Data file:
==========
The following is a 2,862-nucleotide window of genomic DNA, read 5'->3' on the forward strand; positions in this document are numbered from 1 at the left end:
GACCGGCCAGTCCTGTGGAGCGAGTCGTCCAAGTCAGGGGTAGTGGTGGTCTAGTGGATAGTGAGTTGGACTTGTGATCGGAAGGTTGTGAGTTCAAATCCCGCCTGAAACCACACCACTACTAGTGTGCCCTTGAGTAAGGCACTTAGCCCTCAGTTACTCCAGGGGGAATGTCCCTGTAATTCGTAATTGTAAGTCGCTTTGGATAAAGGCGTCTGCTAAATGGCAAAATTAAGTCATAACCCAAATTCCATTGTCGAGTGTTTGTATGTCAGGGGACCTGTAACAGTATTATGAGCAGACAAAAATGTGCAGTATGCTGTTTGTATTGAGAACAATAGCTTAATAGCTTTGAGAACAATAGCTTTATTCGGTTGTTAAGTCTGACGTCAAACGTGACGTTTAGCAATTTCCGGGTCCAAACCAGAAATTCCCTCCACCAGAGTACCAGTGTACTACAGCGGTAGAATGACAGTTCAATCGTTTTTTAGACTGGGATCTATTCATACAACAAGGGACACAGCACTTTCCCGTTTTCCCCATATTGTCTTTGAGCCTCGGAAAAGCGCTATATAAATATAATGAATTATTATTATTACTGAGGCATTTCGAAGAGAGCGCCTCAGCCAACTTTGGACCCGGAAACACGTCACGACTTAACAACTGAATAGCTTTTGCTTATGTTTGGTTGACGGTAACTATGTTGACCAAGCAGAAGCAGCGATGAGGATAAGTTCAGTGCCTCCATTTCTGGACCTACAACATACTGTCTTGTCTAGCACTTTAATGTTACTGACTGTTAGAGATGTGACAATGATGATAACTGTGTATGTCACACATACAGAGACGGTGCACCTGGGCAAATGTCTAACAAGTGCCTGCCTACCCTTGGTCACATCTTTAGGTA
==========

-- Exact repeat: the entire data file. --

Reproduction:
The following is a 2,862-nucleotide window of genomic DNA, read 5'->3' on the forward strand; positions in this document are numbered from 1 at the left end:
GACCGGCCAGTCCTGTGGAGCGAGTCGTCCAAGTCAGGGGTAGTGGTGGTCTAGTGGATAGTGAGTTGGACTTGTGATCGGAAGGTTGTGAGTTCAAATCCCGCCTGAAACCACACCACTACTAGTGTGCCCTTGAGTAAGGCACTTAGCCCTCAGTTACTCCAGGGGGAATGTCCCTGTAATTCGTAATTGTAAGTCGCTTTGGATAAAGGCGTCTGCTAAATGGCAAAATTAAGTCATAACCCAAATTCCATTGTCGAGTGTTTGTATGTCAGGGGACCTGTAACAGTATTATGAGCAGACAAAAATGTGCAGTATGCTGTTTGTATTGAGAACAATAGCTTAATAGCTTTGAGAACAATAGCTTTATTCGGTTGTTAAGTCTGACGTCAAACGTGACGTTTAGCAATTTCCGGGTCCAAACCAGAAATTCCCTCCACCAGAGTACCAGTGTACTACAGCGGTAGAATGACAGTTCAATCGTTTTTTAGACTGGGATCTATTCATACAACAAGGGACACAGCACTTTCCCGTTTTCCCCATATTGTCTTTGAGCCTCGGAAAAGCGCTATATAAATATAATGAATTATTATTATTACTGAGGCATTTCGAAGAGAGCGCCTCAGCCAACTTTGGACCCGGAAACACGTCACGACTTAACAACTGAATAGCTTTTGCTTATGTTTGGTTGACGGTAACTATGTTGACCAAGCAGAAGCAGCGATGAGGATAAGTTCAGTGCCTCCATTTCTGGACCTACAACATACTGTCTTGTCTAGCACTTTAATGTTACTGACTGTTAGAGATGTGACAATGATGATAACTGTGTATGTCACACATACAGAGACGGTGCACCTGGGCAAATGTCTAACAAGTGCCTGCCTACCCTTGGTCACATCTTTAGGTA